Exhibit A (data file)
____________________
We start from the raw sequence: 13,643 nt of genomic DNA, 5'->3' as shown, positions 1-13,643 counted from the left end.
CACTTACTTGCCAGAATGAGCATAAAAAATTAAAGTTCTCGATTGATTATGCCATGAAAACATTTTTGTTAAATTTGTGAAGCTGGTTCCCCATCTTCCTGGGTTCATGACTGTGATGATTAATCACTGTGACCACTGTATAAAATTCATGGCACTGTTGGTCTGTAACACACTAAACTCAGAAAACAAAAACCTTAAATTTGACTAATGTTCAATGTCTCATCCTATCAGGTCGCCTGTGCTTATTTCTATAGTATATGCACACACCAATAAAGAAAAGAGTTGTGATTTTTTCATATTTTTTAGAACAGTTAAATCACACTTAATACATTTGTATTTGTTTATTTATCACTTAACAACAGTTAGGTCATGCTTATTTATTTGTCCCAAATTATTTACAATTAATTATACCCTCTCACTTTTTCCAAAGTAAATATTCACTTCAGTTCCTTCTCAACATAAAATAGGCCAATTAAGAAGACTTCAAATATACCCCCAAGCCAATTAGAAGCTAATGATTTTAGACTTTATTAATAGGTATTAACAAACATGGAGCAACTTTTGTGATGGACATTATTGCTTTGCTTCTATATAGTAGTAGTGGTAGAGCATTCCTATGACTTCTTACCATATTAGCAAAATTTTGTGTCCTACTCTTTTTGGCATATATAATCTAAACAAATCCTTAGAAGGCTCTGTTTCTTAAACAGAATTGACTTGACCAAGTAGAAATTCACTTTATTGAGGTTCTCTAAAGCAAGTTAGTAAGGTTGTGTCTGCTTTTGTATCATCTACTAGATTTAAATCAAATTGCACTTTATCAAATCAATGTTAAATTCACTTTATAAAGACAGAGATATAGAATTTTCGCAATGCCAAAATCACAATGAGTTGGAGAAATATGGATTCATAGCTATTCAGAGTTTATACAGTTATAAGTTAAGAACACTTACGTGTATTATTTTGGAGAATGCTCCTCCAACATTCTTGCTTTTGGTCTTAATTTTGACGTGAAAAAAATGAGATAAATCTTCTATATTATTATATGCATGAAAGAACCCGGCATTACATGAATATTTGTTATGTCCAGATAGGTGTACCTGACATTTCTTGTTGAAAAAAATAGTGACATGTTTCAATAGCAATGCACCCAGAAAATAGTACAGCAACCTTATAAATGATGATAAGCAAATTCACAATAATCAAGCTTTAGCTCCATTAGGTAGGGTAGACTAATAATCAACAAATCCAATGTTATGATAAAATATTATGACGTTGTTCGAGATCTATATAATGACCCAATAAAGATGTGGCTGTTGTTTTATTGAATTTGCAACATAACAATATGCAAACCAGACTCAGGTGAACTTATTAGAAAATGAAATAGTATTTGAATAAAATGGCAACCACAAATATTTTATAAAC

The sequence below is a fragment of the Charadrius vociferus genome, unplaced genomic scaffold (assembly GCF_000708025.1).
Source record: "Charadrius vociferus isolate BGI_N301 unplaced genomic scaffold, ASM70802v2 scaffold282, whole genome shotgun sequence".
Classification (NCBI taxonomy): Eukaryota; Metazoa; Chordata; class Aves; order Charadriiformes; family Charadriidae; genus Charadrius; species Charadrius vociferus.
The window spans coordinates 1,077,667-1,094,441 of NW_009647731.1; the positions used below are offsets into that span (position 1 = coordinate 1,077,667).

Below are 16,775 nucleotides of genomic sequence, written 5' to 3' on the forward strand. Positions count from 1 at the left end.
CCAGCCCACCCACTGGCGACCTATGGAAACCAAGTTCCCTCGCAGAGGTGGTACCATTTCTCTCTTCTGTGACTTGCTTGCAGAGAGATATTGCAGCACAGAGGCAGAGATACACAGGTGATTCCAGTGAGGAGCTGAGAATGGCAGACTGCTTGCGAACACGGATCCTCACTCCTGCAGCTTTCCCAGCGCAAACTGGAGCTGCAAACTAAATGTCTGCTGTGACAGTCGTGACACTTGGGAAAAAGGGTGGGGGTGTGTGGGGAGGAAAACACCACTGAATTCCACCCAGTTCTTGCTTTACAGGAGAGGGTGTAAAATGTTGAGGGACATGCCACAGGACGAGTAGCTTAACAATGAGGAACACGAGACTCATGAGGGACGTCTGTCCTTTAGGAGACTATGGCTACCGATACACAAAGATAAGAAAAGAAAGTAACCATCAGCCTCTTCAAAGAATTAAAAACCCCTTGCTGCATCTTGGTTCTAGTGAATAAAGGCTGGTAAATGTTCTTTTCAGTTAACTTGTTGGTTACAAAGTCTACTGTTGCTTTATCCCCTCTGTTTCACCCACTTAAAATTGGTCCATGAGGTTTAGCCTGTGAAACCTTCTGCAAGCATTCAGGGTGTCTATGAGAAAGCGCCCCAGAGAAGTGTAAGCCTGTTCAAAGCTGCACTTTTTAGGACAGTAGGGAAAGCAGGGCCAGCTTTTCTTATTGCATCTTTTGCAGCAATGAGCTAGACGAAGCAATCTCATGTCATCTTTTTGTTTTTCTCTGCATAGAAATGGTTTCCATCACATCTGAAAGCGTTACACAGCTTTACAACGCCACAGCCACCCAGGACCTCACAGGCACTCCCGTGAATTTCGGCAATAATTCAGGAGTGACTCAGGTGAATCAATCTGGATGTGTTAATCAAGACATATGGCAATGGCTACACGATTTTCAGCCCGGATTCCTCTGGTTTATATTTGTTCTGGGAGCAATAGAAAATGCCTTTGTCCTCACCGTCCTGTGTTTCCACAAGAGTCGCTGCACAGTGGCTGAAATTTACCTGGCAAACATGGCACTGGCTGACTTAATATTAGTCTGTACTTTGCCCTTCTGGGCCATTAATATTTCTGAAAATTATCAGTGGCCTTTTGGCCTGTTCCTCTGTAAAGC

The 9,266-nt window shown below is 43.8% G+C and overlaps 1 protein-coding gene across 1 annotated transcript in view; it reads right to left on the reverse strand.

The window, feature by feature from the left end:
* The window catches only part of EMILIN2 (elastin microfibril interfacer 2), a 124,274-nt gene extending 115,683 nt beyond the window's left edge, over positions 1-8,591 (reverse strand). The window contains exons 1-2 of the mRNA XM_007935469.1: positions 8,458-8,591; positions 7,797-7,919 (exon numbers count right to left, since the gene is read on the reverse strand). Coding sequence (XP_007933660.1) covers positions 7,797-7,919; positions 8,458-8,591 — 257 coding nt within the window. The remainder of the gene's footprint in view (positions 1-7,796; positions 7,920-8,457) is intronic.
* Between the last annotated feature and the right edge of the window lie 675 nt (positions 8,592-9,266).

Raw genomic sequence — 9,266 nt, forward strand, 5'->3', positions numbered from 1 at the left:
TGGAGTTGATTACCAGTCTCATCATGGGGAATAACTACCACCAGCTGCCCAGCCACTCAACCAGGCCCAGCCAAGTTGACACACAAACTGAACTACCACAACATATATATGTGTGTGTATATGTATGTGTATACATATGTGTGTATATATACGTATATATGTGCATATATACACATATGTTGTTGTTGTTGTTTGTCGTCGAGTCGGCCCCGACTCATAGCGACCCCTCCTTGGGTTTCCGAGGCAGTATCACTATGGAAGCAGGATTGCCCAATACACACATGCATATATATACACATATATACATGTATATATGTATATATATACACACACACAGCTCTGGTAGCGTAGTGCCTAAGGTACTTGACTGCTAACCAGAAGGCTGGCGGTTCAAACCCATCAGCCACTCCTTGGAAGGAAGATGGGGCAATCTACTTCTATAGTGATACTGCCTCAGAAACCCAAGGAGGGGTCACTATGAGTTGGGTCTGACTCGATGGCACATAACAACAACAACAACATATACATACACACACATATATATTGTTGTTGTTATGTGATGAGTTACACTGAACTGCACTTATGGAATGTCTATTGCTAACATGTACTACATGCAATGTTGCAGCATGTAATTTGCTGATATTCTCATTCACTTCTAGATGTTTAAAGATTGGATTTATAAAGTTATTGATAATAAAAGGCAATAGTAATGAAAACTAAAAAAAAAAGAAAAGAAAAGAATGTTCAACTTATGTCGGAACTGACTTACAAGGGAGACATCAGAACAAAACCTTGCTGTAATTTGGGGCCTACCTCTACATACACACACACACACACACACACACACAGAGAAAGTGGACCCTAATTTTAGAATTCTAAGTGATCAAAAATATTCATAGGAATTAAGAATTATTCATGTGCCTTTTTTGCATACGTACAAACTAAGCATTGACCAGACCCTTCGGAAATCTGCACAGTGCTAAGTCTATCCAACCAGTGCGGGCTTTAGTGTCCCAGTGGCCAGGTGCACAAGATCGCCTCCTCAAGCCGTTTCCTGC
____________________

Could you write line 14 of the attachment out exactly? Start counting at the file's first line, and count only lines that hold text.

TGGAGTTGATTACCAGTCTCATCATGGGGAATAACTACCACCAGCTGCCCAGCCACTCAACCAGGCCCAGCCAAGTTGACACACAAACTGAACTACCACAACATATATATGTGTGTGTATATGTATGTGTATACATATGTGTGTATATATACGTATATATGTGCATATATACACATATGTTGTTGTTGTTGTTTGTCGTCGAGTCGGCCCCGACTCATAGCGACCCCTCCTTGGGTTTCCGAGGCAGTATCACTATGGAAGCAGGATTGCCCAATACACACATGCATATATATACACATATATACATGTATATATGTATATATATACACACACACAGCTCTGGTAGCGTAGTGCCTAAGGTACTTGACTGCTAACCAGAAGGCTGGCGGTTCAAACCCATCAGCCACTCCTTGGAAGGAAGATGGGGCAATCTACTTCTATAGTGATACTGCCTCAGAAACCCAAGGAGGGGTCACTATGAGTTGGGTCTGACTCGATGGCACATAACAACAACAACAACATATACATACACACACATATATATTGTTGTTGTTATGTGATGAGTTACACTGAACTGCACTTATGGAATGTCTATTGCTAACATGTACTACATGCAATGTTGCAGCATGTAATTTGCTGATATTCTCATTCACTTCTAGATGTTTAAAGATTGGATTTATAAAGTTATTGATAATAAAAGGCAATAGTAATGAAAACTAAAAAAAAAAGAAAAGAAAAGAATGTTCAACTTATGTCGGAACTGACTTACAAGGGAGACATCAGAACAAAACCTTGCTGTAATTTGGGGCCTACCTCTACATACACACACACACACACACACACACACAGAGAAAGTGGACCCTAATTTTAGAATTCTAAGTGATCAAAAATATTCATAGGAATTAAGAATTATTCATGTGCCTTTTTTGCATACGTACAAACTAAGCATTGACCAGACCCTTCGGAAATCTGCACAGTGCTAAGTCTATCCAACCAGTGCGGGCTTTAGTGTCCCAGTGGCCAGGTGCACAAGATCGCCTCCTCAAGCCGTTTCCTGC